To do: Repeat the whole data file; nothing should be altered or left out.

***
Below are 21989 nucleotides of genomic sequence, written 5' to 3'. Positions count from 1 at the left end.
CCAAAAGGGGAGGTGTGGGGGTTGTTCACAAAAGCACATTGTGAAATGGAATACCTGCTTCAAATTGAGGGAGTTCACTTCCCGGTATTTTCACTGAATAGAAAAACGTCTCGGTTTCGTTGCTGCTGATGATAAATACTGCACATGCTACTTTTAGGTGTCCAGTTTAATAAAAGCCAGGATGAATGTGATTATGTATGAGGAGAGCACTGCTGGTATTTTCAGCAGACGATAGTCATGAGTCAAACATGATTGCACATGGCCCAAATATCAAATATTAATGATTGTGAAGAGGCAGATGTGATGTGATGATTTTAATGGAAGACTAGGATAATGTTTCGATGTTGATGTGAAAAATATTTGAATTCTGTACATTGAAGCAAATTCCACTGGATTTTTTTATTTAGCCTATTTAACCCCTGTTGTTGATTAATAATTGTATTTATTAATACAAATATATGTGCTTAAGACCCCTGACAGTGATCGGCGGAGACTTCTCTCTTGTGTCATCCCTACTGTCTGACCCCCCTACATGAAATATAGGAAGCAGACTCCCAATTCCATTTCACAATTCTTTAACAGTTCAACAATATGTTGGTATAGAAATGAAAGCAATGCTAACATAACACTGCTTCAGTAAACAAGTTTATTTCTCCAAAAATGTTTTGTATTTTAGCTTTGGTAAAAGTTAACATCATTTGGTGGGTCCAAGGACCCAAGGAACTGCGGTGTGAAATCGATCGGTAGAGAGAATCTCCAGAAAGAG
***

Below are 21989 nucleotides of genomic sequence, written 5' to 3'. Positions count from 1 at the left end.
CCAAAAGGGGAGGTGTGGGGGTTGTTCACAAAAGCACATTGTGAAATGGAATACCTGCTTCAAATTGAGGGAGTTCACTTCCCGGTATTTTCACTGAATAGAAAAACGTCTCGGTTTCGTTGCTGCTGATGATAAATACTGCACATGCTACTTTTAGGTGTCCAGTTTAATAAAAGCCAGGATGAATGTGATTATGTATGAGGAGAGCACTGCTGGTATTTTCAGCAGACGATAGTCATGAGTCAAACATGATTGCACATGGCCCAAATATCAAATATTAATGATTGTGAAGAGGCAGATGTGATGTGATGATTTTAATGGAAGACTAGGATAATGTTTCGATGTTGATGTGAAAAATATTTGAATTCTGTACATTGAAGCAAATTCCACTGGATTTTTTTATTTAGCCTATTTAACCCCTGTTGTTGATTAATAATTGTATTTATTAATACAAATATATGTGCTTAAGACCCCTGACAGTGATCGGCGGAGACTTCTCTCTTGTGTCATCCCTACTGTCTGACCCCCCTACATGAAATATAGGAAGCAGACTCCCAATTCCATTTCACAATTCTTTAACAGTTCAACAATATGTTGGTATAGAAATGAAAGCAATGCTAACATAACACTGCTTCAGTAAACAAGTTTATTTCTCCAAAAATGTTTTGTATTTTAGCTTTGGTAAAAGTTAACATCATTTGGTGGGTCCAAGGACCCAAGGAACTGCGGTGTGAAATCGATCGGTAGAGAGAATCTCCAGAAAGAG